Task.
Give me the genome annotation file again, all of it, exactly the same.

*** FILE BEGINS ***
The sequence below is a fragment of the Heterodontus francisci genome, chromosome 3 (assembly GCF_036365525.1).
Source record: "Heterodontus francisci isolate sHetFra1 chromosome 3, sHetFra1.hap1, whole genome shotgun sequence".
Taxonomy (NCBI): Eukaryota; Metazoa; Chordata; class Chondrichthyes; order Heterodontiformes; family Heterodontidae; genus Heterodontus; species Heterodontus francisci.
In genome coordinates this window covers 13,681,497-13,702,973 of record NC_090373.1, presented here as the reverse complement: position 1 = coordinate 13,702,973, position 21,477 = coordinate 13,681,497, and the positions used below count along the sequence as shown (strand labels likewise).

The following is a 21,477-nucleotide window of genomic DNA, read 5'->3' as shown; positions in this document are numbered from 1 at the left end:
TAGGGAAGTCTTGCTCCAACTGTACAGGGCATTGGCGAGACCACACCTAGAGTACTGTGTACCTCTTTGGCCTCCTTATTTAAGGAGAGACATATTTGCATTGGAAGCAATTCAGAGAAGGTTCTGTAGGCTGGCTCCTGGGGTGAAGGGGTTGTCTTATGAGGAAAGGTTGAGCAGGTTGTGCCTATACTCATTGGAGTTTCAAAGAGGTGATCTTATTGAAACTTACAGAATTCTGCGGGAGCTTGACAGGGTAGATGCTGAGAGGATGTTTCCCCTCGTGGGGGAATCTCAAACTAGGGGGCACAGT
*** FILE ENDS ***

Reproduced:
The sequence below is a fragment of the Heterodontus francisci genome, chromosome 3 (assembly GCF_036365525.1).
Source record: "Heterodontus francisci isolate sHetFra1 chromosome 3, sHetFra1.hap1, whole genome shotgun sequence".
Taxonomy (NCBI): Eukaryota; Metazoa; Chordata; class Chondrichthyes; order Heterodontiformes; family Heterodontidae; genus Heterodontus; species Heterodontus francisci.
In genome coordinates this window covers 13,681,497-13,702,973 of record NC_090373.1, presented here as the reverse complement: position 1 = coordinate 13,702,973, position 21,477 = coordinate 13,681,497, and the positions used below count along the sequence as shown (strand labels likewise).

The following is a 21,477-nucleotide window of genomic DNA, read 5'->3' as shown; positions in this document are numbered from 1 at the left end:
TAGGGAAGTCTTGCTCCAACTGTACAGGGCATTGGCGAGACCACACCTAGAGTACTGTGTACCTCTTTGGCCTCCTTATTTAAGGAGAGACATATTTGCATTGGAAGCAATTCAGAGAAGGTTCTGTAGGCTGGCTCCTGGGGTGAAGGGGTTGTCTTATGAGGAAAGGTTGAGCAGGTTGTGCCTATACTCATTGGAGTTTCAAAGAGGTGATCTTATTGAAACTTACAGAATTCTGCGGGAGCTTGACAGGGTAGATGCTGAGAGGATGTTTCCCCTCGTGGGGGAATCTCAAACTAGGGGGCACAGT